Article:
Tuesday, February 20, 2007


The first image above is of the Ayles Ice Shelf, Ellesmere Island, Canada in 2005 before the break-up of the ice shelf. The image directly below is the ice shelf as a new ice island 66.4km2.
The ice shelves in Antarctica and Greenland are fed by glaciers but the Ayles Shelf was made of compacted thickened sea ice approximately 4,500 years old.*

According to Dr. Luke Copland from the University of Ottawa's Laboratory for Cryospheric Research, almost 90 per cent of the Ellesmere Island Ice Shelves have calved and floated away since 1900. There is now insufficient new ice formation to replace what's been lost.
The calving of the shelf only took an hour and was captured in images by the MODIS satellite. As with the "Loose Tooth" in Antarctica, there were low frequency seismic recordings during the break-away.

It's believed a combination of unusually warm air temperatures, long term regional warming, high offshore and alongshore winds (opening up ice free water), record low sea ice conditions and the loss of a semi permanent landfast sea ice fringe all contributed to the event. Dr. Copland thinks that blaming human-caused global warming is premature but doesn't rule it out.

As at January 2007, the Ayles Ice Island is frozen in the sea ice of north eastern Ellesmere Island. If it breaks free in the Arctic Summer and reaches the Beaufort Sea, its size could cause problems for shipping and oil platforms.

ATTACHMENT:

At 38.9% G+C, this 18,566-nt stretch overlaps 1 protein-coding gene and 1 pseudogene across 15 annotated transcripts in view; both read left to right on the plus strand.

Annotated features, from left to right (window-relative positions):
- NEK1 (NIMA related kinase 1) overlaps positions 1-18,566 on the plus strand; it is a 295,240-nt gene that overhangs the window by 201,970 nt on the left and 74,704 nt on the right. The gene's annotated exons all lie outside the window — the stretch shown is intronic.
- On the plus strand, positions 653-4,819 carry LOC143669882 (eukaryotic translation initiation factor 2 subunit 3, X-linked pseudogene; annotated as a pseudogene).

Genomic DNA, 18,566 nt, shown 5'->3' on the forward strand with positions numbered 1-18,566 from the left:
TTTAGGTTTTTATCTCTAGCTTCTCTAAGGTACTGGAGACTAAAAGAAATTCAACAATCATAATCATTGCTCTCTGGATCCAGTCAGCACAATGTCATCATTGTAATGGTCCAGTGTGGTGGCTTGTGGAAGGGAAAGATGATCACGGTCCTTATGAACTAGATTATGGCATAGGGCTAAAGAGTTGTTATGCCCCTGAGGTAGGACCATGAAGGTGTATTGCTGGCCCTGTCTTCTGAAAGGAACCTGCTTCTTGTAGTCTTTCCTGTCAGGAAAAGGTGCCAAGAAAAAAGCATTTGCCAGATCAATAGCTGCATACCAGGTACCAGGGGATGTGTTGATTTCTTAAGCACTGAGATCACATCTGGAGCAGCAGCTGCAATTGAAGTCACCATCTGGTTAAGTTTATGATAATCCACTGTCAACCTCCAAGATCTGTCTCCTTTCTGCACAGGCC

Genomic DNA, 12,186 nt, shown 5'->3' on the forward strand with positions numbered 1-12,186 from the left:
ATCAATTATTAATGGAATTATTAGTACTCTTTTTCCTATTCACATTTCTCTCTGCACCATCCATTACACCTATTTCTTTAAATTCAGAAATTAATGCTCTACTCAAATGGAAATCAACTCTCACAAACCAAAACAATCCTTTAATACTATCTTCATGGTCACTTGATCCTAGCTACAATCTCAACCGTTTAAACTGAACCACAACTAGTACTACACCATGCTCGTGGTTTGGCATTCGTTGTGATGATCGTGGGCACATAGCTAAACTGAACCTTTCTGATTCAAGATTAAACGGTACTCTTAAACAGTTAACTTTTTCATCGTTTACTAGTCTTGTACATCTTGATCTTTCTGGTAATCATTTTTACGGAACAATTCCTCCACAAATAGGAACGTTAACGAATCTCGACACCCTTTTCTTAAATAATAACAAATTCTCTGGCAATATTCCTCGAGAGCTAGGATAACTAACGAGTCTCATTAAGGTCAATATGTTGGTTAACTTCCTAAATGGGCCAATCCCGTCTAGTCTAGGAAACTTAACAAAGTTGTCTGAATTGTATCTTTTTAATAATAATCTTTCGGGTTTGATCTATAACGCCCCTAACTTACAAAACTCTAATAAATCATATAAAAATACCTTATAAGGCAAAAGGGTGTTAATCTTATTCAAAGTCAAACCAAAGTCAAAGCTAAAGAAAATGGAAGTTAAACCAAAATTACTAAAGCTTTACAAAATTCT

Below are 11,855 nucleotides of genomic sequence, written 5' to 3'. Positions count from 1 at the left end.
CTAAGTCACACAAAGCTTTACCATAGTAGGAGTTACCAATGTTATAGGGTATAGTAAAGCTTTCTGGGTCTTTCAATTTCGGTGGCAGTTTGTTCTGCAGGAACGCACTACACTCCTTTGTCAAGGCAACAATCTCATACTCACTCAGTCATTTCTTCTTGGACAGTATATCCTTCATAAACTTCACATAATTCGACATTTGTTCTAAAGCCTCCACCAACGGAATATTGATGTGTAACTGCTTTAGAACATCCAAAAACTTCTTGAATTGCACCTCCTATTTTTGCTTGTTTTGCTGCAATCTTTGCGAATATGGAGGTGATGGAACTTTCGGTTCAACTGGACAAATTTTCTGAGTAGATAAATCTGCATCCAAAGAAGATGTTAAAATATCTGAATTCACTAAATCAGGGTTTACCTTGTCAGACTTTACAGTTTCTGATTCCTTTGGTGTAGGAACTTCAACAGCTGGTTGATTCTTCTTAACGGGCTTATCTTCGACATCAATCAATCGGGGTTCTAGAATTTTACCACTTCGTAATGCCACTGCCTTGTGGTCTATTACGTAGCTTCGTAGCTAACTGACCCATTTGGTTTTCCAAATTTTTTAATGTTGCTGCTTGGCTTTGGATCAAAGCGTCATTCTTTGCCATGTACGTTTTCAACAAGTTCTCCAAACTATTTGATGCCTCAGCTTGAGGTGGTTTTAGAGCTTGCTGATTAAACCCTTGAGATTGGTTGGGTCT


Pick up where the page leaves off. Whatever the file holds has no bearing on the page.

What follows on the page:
*An ice island is floating ice which has broken away from an Arctic Ice Shelf. An iceberg is a piece of ice which has broken away from a glacier.

Ellesmere Island rang a bell when I was looking at the ice shelf images so I took to rummaging around in the foot high stack of papers on my desk and found this. It's a satellite image of the Borup Fiord Pass with its huge glaciers. The yellow dot marks a sulfur spring seeping up through the ice.

In June 2006, Stephen Grasby of the Geologic Survey of Canada led a team to observe these sulfur springs to compare them with possible sites on Jupiter's moon Europa. These sulfur rich springs are teeming with microbes and while it's not the same as Europa, it's close enough to provide a testing site for remote sensing and exploration techniques in the same way the Antarctic dry valleys provided testing conditions for Mars. (the report can be found at The Planetary Society's weblog)

See, I'm not all pretty boys and donuts and anybody in Melbourne tonight will know why I'm posting about Arctic and ice shelves.


Anonymous said...

Clicking on that yellow-dot photograph shows amazing details.

JahTeh said...

I often put it up on the desktop just to look at it. It's why I love computers.

BwcaBrownie said...

I've got an ice shelf too!

I never thought my dowager's hump would ever be useful but today - Eureka! - an icepack balances there nicely thank you God.

Stay Cool dear Cuprogirl.

JahTeh said...

Not an icepack, get a packet of peas so it moulds to the shape of your neck and it's cheaper. I gave up on global warming responsibility and put the cooler on.